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Raiders 2016 NFL Draft Radar: Linebacker

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You can't have enough linebackers. And there are a few who in this draft who fall squarely in the Raiders sights.

Casey Sapio-USA TODAY Sports

We've moved off the line and into the defensive backfield, where the Raiders have some star power (Khalil Mack), some veteran leadership (Malcolm Smith), some fire (Bruce Irvin), and some potential (Ben Heeney). That may carry them through. Or they could look to bolster the group. And with the GM, head coach, and defensive coordinator all former NFL linebackers, I think there's a good chance we see one become a Raider at some point.

So, who land on the Raiders draft radar...

Myles Jack, LB, UCLA - Round 1

Recently the Raiders paid Jack a visit for a private workout. They, like the rest of the NFL, would like to do their own research on the status of his knee, which he injured during last season. Some have said he is the best player in this draft at any position. His knee could cause some teams to pass on him based on how they see him holding up long term. But the farther he moves down (if he moves down at all), the more likely a team will either see no issue or be willing to take the risk for such an outstanding player. Also consider near draft season teams who want him will try to put a scare in everyone in the hopes he falls to them. So, don't believe the hype.

Jack is one of those linebackers who can do it all. He can line up inside or outside in any scheme. And his skillset perfectly fits what Ken Norton Jr wants in a linebacker. He excels in coverage, sheds blocks to play the run well, and is proficient at rushing the passer. He's a rare talent and for that reason, it may just be wishful thinking he would even be available, but that won't stop the Raiders from placing him high on their draft board.

Su'a Cravens, LB/S, USC - Round 2

Linebacker prospects don't usually get much smaller than 6-0, 226-pounds. At that size, and with his talents, Cravens falls squarely into the 'tweener' category. The Raiders could use him as a coverage linebacker or a strong safety. Or both as the need arises. They could also use upgrades and depth at either or both of those positions. It can be hard to pin down Cravens. He has the numbers of a linebacker -- with 32 tackles for loss and 10.5 sacks of the past two seasons -- and defensive back skills with 5 interceptions over that time as well.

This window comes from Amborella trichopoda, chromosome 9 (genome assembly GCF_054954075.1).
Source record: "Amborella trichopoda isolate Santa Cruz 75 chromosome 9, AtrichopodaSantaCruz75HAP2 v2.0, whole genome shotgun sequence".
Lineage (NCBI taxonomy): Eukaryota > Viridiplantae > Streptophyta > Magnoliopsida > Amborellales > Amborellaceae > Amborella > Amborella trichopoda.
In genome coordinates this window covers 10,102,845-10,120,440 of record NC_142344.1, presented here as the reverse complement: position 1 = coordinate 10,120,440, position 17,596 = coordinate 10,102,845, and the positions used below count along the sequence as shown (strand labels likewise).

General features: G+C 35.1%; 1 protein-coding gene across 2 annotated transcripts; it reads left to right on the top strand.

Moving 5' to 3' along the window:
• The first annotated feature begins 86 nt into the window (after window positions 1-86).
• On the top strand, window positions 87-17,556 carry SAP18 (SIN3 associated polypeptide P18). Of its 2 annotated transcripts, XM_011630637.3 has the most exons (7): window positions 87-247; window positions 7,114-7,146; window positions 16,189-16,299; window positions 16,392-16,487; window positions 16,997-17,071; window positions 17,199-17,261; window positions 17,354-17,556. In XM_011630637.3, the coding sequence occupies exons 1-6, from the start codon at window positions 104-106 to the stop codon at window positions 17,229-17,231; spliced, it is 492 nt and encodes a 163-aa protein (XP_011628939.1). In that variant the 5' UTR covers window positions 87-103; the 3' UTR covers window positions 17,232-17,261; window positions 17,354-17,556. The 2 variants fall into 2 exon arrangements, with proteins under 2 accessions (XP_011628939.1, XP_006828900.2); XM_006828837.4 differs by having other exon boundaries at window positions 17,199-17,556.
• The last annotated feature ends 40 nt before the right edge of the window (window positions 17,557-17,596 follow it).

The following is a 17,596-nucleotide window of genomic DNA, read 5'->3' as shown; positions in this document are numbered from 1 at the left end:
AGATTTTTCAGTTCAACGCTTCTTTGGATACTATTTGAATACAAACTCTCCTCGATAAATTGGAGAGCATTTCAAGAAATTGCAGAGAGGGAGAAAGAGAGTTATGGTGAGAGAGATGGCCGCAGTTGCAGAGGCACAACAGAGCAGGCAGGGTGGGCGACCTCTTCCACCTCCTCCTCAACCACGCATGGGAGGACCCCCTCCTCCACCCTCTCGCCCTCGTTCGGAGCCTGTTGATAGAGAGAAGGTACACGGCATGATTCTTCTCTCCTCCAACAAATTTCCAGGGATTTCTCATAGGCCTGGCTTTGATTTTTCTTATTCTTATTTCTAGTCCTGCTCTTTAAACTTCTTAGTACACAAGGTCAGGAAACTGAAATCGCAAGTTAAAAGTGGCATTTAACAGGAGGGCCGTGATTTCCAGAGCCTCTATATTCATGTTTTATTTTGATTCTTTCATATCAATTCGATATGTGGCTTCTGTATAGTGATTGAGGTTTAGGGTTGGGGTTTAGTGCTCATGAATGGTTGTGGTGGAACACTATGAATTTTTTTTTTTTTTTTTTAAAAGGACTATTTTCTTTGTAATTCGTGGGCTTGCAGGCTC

Scooby Wright, ILB, Arizona - Round 3-4

Some may forget 2014 when Scooby Wright was the best linebacker in the country. I don't. He was a man among boys that season and wreaked havoc on the Pac-12. Just a sophomore, Wright had an eye popping 163 tackles, led the nation with 29 tackles for loss and 6 forced fumbles, and led all linebackers with 14.5 sacks. Those numbers easily had him named a unanimous All-American as well as earning him the Chuck Bednarik, Rotary Lombardi, and Bronco Nagurski Trophies and the Pat Tillman Pac-12 Defensive Player of the Year award.

A torn meniscus in his knee (same injury Myles Jack had) kept him from showing he could have a repeat performance last season. In just three games played last season, he put up 23 tackles, 3.5 tackles for loss, and 2.0 sacks.

A relentless motor with prime instincts, he is one of those players who you love to watch unless you are on the other team or rooting for the other team. Always around the ball and making a play. He has drawn comparisons to former Dolphins great Zach Thomas.

Aaron Wallace Jr, OLB, UCLA - Round 5-6

Myles Jack's teammate at UCLA - which is also where Ken Norton Jr played college ball. In addition to that connection, Wallace's father Aaron Sr was a former second round pick by the Raiders and played his entire 8-year NFL career in Silver & Black.

Aaron Jr had a breakout senior season for the Bruins. After seeing a total of just four starts in his first three seasons, he starting 8 games in 2015, putting up 7.0 sacks and 12.5 tackles for loss. His lack of starts in his first three seasons was due in large part to sitting behind Anthony Barr and Myles Jack. But while he was not starting, he was a key special teams contributor.

Steven Weatherly, OLB, Vanderbilt - Round 6

We're into the ‘raw' and ‘upside' portion of the draft now. And that's just what Weatherly is/has. He has all the physical traits at 6-4, 267 pounds as well as an impressive wingspan and all the tools. His best season came as a sophomore in 2014 - his first at outside linebacker - when he put up 4.5 sacks and 12.5 tackles for loss. He followed that up with 3.5 sacks and 9.5 tackles for loss as a junior. He could ultimately put on some weight and move to defensive end, but he will need to add some pass rushing moves to his arsenal either way.

Luke Rhodes, ILB, William & Mary - Round 7

There is nothing ‘raw' about Luke Rhodes. He was a highly productive, 4-year starter who consistently put up solid numbers, averaging 85 tackles per season and totaling 25 tackles for loss. Even still, this 6-1, 240 pounder has some upside, while currently grading out as a reserve inside linebacker and special teams standout.

His pro day numbers were outstanding and caught the attention of NFL scouts, the Raiders included who have inquired about him. Rhodes wasn't invited to the scouting combine, but his numbers would top most every player at his position at the combine including his 29 bench press reps, 4.64 40-yard-dash, and 35-inch vertical jump.